Expedition investigates mysterious crater
Russian expedition examines a massive crater of unknown origin on the Yamal peninsula in northern Russia.PT0M46S http://www.goodfood.com.au/action/externalEmbeddedPlayer?id=d-3c8mx 620 349 July 20, 2014
Researchers have long contended that the epicentre of global warming is also furthest from the reach of humanity. It’s in the barren landscapes of the frozen north, where red-cheeked children wear fur, the sun barely rises in the winter and temperatures can plunge to 50 degrees below zero. Such a place is the Yamal Peninsula in Siberia, translated as “the ends of the earth”, a desolate spit of land where a group called the Nenets live.
By now, you’ve heard of the crater on the Yamal Peninsula. It’s the one that suddenly appeared, yawning nearly 60 metres in diameter, and made several rounds in the global viral media machine. The adjectives most often used to describe it: giant, mysterious, curious. Scientists were subsequently “baffled”. Locals were “mystified”. There were whispers that aliens were responsible. Nearby residents peddled theories of “bright flashes” and “celestial bodies”.
There’s now a substantiated theory about what created the crater. And the news isn’t so good.
The original 80-metre wide crater in Siberia. Photo: AP
It may be methane gas, released by the thawing of frozen ground.
According to a recent Nature article, “air near the bottom of the crater contained unusually high concentrations of methane - up to 9.6 per cent - in tests conducted at the site on 16 July, says Andrei Plekhanov, an archaeologist at the Scientific Centre of Arctic Studies in Salekhard, Russia. Plekhanov, who led an expedition to the crater, says that air normally contains just 0.000179 per cent methane.”
The scientist said the methane release may be related to Yamal’s unusually hot summers in 2012 and 2013, which were warmer by an average of 5 degrees Celsius.
Andrei Plekhanov, a researcher at the Scientific Research Center of the Arctic, stands at the entrance to the crater. Photo: AP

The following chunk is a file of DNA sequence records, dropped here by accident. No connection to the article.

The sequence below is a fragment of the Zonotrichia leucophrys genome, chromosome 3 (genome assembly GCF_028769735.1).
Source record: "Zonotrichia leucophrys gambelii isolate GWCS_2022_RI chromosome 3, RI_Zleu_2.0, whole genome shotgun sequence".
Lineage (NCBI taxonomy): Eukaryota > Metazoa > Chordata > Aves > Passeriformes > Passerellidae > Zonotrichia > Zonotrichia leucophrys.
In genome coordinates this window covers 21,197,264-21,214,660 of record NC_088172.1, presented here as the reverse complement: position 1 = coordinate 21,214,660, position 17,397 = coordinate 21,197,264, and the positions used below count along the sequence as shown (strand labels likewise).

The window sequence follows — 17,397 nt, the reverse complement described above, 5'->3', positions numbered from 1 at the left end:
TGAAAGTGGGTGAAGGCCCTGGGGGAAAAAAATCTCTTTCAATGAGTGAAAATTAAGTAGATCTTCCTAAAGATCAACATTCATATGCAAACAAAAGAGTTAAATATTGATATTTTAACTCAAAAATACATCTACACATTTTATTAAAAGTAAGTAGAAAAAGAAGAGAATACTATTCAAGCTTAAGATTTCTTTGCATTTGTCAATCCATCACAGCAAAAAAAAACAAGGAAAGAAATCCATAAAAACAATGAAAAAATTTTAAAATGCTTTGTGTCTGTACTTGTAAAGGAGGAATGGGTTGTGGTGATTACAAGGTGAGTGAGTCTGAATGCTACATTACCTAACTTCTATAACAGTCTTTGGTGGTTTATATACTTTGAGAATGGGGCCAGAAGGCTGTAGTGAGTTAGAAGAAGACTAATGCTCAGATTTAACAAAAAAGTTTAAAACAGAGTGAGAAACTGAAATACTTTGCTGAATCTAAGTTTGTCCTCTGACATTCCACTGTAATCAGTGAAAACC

“As temperatures rose, the researchers suggest, permafrost thawed and collapsed, releasing methane that had been trapped in the icy ground,” the report stated.
Plekhanov explained to Nature that the conclusion was preliminary. He would like to study how much methane is contained in the air trapped inside the crater’s walls. Such a task, however, could be difficult.
“Its rims are slowly melting and falling into the crater,” he told the science publication. “You can hear the ground falling, you can hear the water running; it’s rather spooky.”
Geochemist Hans-Wolfgang Hubberten of Germany’s Alfred Wegener Institute explained: “Gas pressure increased until it was high enough to push away the overlaying layers in a powerful injection, forming the crater.”
He said that he had never seen anything like the crater.
Some scientists contend the thawing of such terrain, rife with centuries of carbon, would release incredible amounts of methane gas and affect global temperatures.
“Pound for pound, the comparative impact of [methane gas] on climate change is over 20 times greater than [carbon dioxide] over a 100-year period,” the Environmental Protection Agency reported
As the Associated Press put it in 2010, the melting of Siberia’s permafrost is “a climate time bomb waiting to explode if released into the atmosphere”.
Researchers with Stockholm University’s Department of Applied Environmental Science recently witnessed methane releases in the East Siberian Arctic Ocean.
They found that “elevated methane levels [were] about 10 times higher than in background seawater,” wrote scientist Orjan Gustafsson on his blog last week.
He added: “This was somewhat of a surprise … This is information that is crucial if we are to be able to provide scientific estimations of how these methane releases may develop in the future.”
NASA also found the situation to be precarious.
“The fragile and rapidly changing Arctic region is home to large reservoirs of methane, a potent greenhouse gas,” scientists wrote in 2012. It’s “vulnerable to being released into the atmosphere, where it can add to global warming”.
Now, as two additional craters have also recently been discovered in Siberia, researchers worry the craters may portend changes to Siberian life.
Two have appeared close to a large gas field.
“If [a release] happens at the Bovanenkovskoye gas field that is only 30 kilometres away, it could lead to an accident, and the same if it happens in a village,” Plekhanov told Nature.
The Washington Post